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The 94th ended the war in France with the highest number of air victories of any American squadron. Captain Rickenbacker later belonged to an association of pilots and Great War air veterans who, in the years immediately following the Second World War, invited many of the new "young" aces from the Pacific and European theaters for informal lectures. These men never lost their keen interest in aviation.
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By Jean on 09-25-12
World War 1 ace
This book was written in 1919 and tells of his life flying planes during WWI. He was a WW1 ace and won the Medal of Honor as well as awards from France and England. He also wrote a book about his survival in a life raft after being shot down during WW11 his crew was at the time the longest survivors ever recovered alive in WW11. In civilian life he founded Eastern Airlines. He tells the story in a matter of fact way never making himself out to be a hero. He tells of the day to day life as well as the pros and cons of the machines they flew. This is the story of the beginning of what would become the U.S. Air Force. He made a comment in passing about the heroic role played by the U.S. Red Cross and U.S. YMCA in feeding the refuges flooding into Paris and by doing so saved Paris from riots and other problems caused by starving frighten people. There was so much history given in just an easy conversational way. A great book if you are interested in history.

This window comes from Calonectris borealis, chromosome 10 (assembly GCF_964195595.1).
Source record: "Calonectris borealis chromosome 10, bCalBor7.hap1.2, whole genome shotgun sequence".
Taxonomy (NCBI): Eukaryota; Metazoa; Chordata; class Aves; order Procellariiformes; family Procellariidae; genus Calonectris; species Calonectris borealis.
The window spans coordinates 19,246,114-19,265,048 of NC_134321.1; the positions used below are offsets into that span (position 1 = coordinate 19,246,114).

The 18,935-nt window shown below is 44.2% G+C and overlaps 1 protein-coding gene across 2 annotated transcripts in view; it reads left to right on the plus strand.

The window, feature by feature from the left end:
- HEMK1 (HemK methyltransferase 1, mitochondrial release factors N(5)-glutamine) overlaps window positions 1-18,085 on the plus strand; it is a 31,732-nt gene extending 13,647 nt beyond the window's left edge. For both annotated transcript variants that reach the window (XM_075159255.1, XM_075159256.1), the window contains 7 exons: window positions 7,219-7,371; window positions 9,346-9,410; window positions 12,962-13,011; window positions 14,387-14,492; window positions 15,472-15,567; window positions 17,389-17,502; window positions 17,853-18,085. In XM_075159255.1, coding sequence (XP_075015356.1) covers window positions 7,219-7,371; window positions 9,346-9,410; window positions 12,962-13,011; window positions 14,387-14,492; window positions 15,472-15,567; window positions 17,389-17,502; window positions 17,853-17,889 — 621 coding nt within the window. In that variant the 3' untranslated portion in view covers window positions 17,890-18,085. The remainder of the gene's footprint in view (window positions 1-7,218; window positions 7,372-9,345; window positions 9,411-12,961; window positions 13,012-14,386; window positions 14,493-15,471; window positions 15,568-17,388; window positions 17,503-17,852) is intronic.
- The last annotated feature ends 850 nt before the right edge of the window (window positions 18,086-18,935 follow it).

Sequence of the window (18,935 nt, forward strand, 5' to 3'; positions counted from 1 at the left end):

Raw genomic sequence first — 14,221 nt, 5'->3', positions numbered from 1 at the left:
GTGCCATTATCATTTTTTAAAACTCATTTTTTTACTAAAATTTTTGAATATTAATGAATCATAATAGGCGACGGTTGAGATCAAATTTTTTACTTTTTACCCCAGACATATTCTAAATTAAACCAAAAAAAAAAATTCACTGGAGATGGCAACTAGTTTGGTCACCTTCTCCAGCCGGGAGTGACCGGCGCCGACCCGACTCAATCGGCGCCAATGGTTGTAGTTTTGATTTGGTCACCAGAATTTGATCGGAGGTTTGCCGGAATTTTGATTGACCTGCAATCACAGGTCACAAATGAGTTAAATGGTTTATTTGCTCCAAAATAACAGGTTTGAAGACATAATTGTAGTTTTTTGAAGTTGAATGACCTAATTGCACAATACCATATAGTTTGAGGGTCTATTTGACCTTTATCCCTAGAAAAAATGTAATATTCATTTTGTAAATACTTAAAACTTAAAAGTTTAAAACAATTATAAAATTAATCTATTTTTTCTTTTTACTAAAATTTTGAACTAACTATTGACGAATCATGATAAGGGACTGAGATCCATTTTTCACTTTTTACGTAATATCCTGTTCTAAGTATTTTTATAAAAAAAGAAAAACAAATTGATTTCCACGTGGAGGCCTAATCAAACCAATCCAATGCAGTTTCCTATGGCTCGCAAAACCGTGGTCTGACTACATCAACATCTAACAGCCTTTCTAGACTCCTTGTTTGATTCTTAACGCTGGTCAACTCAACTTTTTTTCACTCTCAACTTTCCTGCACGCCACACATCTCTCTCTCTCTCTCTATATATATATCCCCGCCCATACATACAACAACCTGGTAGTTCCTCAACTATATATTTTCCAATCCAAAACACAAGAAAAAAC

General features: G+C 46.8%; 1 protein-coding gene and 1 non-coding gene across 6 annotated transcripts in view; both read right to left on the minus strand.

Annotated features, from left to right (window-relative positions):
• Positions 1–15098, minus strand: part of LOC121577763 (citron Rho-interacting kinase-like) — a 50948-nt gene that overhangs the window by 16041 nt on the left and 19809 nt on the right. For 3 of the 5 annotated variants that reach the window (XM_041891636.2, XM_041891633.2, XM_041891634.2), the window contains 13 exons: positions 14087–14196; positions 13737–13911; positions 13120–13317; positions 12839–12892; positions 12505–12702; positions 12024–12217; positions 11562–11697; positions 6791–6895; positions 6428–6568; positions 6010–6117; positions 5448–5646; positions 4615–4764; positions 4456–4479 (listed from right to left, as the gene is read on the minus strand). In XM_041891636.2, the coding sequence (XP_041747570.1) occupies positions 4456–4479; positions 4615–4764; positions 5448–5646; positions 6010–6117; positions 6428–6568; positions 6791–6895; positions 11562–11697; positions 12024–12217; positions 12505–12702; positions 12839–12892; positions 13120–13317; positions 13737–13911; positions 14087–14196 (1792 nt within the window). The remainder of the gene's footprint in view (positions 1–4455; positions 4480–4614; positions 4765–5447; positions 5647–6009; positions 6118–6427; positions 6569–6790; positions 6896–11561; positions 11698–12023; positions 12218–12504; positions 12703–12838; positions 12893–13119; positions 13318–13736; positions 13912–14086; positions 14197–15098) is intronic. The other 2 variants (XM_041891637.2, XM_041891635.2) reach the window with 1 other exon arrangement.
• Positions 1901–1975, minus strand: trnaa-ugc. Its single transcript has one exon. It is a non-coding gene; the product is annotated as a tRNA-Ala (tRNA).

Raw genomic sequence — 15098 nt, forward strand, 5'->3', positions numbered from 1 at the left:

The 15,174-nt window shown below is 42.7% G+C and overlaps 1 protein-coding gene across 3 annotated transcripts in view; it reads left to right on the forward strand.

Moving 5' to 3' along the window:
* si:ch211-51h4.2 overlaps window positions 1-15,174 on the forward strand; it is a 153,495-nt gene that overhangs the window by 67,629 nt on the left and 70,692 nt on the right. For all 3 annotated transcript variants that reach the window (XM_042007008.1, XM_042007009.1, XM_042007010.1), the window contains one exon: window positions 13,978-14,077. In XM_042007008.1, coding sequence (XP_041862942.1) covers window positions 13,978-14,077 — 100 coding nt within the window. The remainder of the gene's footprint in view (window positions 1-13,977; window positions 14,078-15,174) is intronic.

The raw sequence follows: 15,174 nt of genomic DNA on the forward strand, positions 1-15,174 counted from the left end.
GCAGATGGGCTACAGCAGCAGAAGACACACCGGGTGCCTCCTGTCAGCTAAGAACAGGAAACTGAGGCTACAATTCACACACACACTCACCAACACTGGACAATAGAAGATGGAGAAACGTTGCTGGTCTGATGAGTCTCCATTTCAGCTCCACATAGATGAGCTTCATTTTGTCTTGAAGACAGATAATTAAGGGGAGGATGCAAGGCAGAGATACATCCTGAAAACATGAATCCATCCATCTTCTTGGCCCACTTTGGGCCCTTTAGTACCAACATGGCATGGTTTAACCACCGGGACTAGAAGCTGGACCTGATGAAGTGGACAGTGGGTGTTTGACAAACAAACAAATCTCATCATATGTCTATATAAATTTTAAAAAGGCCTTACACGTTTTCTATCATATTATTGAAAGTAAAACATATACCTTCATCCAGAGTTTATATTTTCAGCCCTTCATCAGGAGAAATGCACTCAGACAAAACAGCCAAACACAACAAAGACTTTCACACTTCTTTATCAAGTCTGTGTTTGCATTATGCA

12 of 13 people found this review helpful
By Greg M. on 07-16-15
An amazing tale
Told in first person, this heartfelt memoir a World War I aviator comes to life. With humility regarding his own accomplishments, Eddie Rickenbacker, Americas WWI ace of aces, describes in detail the pilots, personalities, lifestyle and of course the dangers faced by a squadron at the front. A must-read for anyone wanting a greater understanding of The Great War and the dawn of aviation.
2 of 2 people found this review helpful